The Vancouver Symphony Orchestra will kick of its 43rd season with a performance by guest artist Francisco Fullana, whose connection with music director Salvador Brotons stretches back two decades.
“Maestro Brotons was actually the first conductor I ever played with,” Fullana said. “I performed Mozart’s Fifth Violin Concerto when I was 9 for a series of school concerts with the Balearic Islands Symphony Orchestra.”
That early collaboration must have cemented a special bond between the two artists. Almost 10 years ago, the Spanish virtuoso made his debut with the Vancouver orchestra under Brotons, delivering a spectacular performance of Sibelius’ Violin Concerto. Now the 31-year-old violinist is back, this time to play Saint-Saëns’ Violin Concerto No. 3.
Fullana first learned the concerto at the Royal Conservatory of Music in Madrid as a 15-year-old. Later he went to The Juilliard School where he earned his bachelor’s and master’s degrees, which he followed with an Artists Diploma from the USC Thornton School of Music. Fullana topped that off with an Avery Fisher Career Grant in 2018. He has been featured in two recordings under the Orchid Classics label and has another scheduled for release in October.
Saint-Saëns wrote the Violin Concerto No. 3 in B minor in 1880 when he was 44 years old. Dedicated to legendary Spanish violinist Pablo de Sarasate, the concerto’s three movements have elements of French, Spanish and Italian motives. With the “Introduction and Rondo Capriccioso” and the “Havanaise,” the Third Violin Concerto is considered Saint-Saëns’ most popular work for violin and orchestra.
“The Saint-Saëns is a wonderful piece,” Fullana said. “It is filled with many memorable passages. If I had to select a favorite movement, it would be the second theme of the opening movement. It is very heartfelt, beautiful, just gorgeous music.”
The Third Violin Concerto should sound terrific on Fullana’s violin, the 1735 Mary Portman Guarneri del Gesu violin, which is on loan from Clement and Karen Arrison through the Stradivari Society of Chicago.
“The main challenge in this concerto is balancing the two biggest influences in its musical language: Saint-Saens’ French aesthetic and sound world with the Spanish flavor that he added to it due to his friendship with Sarasate,” Fullana said. “But listeners can simply allow themselves to be wrapped in Saint-Saens’ intensity and emotive expression — maybe even close their eyes at times.”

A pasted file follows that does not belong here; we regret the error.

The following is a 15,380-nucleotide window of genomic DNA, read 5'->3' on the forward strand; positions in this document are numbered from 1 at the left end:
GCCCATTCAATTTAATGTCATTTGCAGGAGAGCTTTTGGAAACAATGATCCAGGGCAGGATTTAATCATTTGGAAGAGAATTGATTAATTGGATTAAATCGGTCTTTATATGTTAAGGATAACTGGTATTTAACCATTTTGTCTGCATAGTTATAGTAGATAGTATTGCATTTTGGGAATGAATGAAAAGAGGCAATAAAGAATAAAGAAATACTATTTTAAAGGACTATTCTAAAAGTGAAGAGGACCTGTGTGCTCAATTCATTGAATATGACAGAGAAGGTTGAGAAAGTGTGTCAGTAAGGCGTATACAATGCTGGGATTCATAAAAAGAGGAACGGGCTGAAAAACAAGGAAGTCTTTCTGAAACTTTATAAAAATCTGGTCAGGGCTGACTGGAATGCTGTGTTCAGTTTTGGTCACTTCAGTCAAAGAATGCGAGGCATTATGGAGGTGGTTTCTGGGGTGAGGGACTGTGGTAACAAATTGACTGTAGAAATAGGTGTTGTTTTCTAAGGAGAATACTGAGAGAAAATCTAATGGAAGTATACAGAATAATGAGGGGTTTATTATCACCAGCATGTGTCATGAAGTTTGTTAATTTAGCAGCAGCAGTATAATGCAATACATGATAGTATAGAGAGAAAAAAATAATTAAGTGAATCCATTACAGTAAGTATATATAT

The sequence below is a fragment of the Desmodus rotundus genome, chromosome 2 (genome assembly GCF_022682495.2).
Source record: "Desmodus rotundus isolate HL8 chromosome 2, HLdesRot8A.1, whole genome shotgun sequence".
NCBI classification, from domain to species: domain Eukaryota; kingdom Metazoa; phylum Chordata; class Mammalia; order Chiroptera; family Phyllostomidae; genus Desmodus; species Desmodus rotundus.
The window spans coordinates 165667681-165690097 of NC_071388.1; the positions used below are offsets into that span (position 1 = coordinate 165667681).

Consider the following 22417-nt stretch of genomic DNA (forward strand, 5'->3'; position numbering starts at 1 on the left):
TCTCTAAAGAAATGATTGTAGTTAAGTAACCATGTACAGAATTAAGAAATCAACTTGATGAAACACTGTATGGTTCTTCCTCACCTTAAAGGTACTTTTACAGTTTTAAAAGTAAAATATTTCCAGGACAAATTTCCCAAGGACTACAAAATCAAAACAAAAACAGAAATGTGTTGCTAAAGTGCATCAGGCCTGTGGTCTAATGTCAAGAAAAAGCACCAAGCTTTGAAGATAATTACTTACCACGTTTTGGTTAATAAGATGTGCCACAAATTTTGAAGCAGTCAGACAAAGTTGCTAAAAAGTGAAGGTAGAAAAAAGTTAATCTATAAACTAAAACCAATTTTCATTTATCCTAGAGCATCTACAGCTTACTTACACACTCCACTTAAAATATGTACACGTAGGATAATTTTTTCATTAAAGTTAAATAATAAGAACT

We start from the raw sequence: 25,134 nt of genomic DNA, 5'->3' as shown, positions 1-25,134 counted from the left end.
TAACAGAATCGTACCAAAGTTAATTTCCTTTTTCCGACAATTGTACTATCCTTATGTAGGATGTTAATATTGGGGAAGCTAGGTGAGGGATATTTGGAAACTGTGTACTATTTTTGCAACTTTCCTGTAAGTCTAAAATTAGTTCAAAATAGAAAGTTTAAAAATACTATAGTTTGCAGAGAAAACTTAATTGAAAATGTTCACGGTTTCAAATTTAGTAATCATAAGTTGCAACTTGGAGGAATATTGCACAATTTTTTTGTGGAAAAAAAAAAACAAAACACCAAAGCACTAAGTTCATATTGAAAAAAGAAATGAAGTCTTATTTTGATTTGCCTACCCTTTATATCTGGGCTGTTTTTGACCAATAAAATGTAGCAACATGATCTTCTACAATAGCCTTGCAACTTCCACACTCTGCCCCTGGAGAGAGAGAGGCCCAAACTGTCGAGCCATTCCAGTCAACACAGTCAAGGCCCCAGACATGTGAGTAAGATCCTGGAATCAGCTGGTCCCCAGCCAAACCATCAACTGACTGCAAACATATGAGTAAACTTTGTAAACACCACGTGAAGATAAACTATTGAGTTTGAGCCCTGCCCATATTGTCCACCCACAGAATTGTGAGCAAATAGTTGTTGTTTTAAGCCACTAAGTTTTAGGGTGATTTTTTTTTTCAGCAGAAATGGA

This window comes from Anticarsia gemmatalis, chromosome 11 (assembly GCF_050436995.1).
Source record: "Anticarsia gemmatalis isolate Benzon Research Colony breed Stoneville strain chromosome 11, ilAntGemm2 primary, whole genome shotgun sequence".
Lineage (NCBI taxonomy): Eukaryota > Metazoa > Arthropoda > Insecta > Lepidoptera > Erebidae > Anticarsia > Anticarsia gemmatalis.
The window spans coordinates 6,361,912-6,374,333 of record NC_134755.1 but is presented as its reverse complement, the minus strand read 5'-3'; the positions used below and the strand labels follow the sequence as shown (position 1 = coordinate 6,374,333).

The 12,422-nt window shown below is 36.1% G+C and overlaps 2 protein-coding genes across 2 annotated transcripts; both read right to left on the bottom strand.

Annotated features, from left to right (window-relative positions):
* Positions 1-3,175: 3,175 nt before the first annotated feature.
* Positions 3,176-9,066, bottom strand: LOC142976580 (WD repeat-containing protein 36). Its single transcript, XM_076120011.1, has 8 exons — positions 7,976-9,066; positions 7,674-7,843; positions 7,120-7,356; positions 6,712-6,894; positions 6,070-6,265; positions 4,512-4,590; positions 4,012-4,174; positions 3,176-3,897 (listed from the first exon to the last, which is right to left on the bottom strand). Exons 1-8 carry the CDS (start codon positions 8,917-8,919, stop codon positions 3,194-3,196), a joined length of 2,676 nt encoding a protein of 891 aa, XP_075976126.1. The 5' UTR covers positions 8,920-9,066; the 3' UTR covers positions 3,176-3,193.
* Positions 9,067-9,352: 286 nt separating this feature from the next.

The main orchestral work that will be performed at this concert is Schubert’s Symphony No. 4 in C minor (“Tragic”). Schubert wrote it in 1816 when he was only 19 years old and working as a schoolteacher. Scholars think that it may have been performed that same year by a private musical society at the Vienna home of composer and violinist Otto Hatwig, but the official premiere took place in 1848, two decades after Schubert’s death.
Schubert drew inspiration from Haydn, Mozart and Beethoven’s stormy C-minor compositions.
The slow introduction of Schubert’s Fourth Symphony is modeled after the representation of chaos in the overture to Haydn’s “The Creation.” It sets the stage for the lively allegro, which may have been derived from Beethoven’s String Quartet No. 18. Schubert also cited Mozart’s Symphony No. 40, which was one of his favorite works.
The nickname “Tragic” was given by Schubert. He wrote it on the first page of the original manuscript. It is not known why he did this, but the work is not a downer. The symphony contains music that is stirring and seems to strive for something higher. The second movement has a lovely theme, and the third movement’s menuetto moves to a brighter major key and later to a cheerful Trio section. The finale is the longest and most intricate of all the movements that Schubert composed until his famous “Unfinished Symphony.”
Brotons will also lead the orchestra in Beethoven’s “Coriolan Overture.” He wrote it in 1807 when he 37 years old as incidental music for a performance of the now obscure 1804 play of the same name by Heinrich Joseph von Collin — not for Shakespeare’s similarly titled work.
Beethoven’s composition succinctly conveys a story of tragedy and personal remorse. Gaius Marcius Coriolanus, a Roman general from the 5th century, led successful campaigns against Rome’s enemies. But his political aspirations were unsuccessful and he was exiled. In revenge, he became a traitor and led an army of his former enemies to attack Rome. While he besieged the city, he rejected all ambassadors until his mother and wife came to beseech him to stop. In a fit of regret and shame, he committed suicide.
Recognized right away for its the dramatic and powerful music, the “Coriolan Overture” quickly became a staple of the orchestral repertoire. Its emotional style should receive an exciting interpretation from Brotons and the orchestra.